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Fighting back diabetes

Studies indicate that even moderate weight loss and exercise canhelp prevent or delay the disease among people with “pre-diabetes,” areversible condition where blood sugar is too high, but not high enoughto be diabetes. <p></p>

Studies indicate that even moderate weight loss and exercise can help prevent or delay the disease among people with “pre-diabetes,” a reversible condition where blood sugar is too high, but not high enough to be diabetes.

“We look at helping people make small changes they can live with,” says Nadine Uplinger, R.D., director of the Gutman Diabetes Institute at Albert Einstein Healthcare Network. “If you’re really sedentary, you can’t jump up and walk for 30 minutes. But maybe you could walk for five.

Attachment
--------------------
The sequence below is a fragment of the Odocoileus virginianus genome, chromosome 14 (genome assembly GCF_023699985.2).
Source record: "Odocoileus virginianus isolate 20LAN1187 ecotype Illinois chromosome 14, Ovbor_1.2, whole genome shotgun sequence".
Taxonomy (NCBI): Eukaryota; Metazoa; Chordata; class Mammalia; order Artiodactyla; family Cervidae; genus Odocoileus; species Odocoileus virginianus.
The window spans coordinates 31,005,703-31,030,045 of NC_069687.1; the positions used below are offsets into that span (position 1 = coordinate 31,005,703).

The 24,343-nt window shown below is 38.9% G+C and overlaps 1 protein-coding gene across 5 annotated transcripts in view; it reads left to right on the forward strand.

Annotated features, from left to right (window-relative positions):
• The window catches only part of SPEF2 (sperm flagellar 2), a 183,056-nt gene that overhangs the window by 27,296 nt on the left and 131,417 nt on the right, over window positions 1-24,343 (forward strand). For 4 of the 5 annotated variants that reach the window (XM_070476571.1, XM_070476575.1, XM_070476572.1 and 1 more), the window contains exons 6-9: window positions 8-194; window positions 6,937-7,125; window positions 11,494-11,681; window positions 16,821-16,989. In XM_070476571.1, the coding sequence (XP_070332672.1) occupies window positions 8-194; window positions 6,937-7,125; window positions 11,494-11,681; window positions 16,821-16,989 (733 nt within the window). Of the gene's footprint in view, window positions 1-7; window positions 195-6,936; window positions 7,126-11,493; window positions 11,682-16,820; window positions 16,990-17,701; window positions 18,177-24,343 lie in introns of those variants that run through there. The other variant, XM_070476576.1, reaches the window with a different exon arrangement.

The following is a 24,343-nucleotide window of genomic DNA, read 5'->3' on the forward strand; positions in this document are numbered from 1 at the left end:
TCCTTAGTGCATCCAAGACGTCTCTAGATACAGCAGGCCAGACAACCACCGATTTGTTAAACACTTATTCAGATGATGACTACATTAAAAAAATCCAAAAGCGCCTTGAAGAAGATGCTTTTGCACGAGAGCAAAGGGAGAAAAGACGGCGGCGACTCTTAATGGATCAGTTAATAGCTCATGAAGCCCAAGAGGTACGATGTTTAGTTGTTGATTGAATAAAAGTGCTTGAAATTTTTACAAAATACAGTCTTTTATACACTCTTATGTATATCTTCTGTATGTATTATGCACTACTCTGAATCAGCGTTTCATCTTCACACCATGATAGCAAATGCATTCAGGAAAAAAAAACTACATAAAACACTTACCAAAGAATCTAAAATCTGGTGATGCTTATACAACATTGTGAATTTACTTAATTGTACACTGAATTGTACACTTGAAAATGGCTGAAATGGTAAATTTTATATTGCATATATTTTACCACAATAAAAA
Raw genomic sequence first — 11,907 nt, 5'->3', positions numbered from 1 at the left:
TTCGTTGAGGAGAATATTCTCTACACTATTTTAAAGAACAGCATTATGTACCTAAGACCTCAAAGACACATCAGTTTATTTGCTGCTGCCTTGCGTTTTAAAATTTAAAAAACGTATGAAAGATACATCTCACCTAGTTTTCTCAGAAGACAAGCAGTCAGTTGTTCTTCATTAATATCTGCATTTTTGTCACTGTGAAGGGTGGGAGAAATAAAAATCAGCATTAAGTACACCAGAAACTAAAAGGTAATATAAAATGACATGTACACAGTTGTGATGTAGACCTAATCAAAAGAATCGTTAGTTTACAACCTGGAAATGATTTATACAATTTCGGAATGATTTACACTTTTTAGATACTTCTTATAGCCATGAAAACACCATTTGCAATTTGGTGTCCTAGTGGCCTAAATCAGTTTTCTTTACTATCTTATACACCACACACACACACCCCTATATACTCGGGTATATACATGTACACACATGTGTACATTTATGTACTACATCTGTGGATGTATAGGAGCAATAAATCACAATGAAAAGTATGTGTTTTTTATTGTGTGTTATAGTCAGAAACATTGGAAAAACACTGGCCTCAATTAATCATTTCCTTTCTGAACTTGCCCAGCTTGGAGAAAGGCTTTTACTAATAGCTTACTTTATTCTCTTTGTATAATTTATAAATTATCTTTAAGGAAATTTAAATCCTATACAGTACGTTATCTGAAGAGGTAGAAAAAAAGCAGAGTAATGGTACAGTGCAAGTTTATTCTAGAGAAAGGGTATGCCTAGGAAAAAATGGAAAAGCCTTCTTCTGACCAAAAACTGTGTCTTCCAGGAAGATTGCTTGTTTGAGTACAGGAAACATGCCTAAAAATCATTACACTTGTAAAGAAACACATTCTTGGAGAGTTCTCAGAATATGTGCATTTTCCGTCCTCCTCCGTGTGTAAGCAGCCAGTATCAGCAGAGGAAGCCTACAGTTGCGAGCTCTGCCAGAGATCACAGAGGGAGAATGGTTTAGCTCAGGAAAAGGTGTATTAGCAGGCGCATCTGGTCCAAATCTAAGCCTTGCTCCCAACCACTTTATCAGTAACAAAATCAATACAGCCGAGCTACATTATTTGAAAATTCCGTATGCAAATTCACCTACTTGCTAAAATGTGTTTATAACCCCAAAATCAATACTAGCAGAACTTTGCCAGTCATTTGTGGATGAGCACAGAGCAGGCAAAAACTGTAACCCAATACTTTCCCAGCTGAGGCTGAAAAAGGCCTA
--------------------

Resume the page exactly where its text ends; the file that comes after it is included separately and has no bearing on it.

“What we’re talking about is becoming more active than you currently are.”

About 95 percent of people with diabetes have Type 2. Risk factors include being overweight, inactive or over 45, having a family history of diabetes, or being African-American, Hispanic, American Indian or Asian American. High blood pressure and high cholesterol also play a role. For people who are overweight and have other risk factors, Uplinger suggests slowly increasing activity and eating healthier.

 
 
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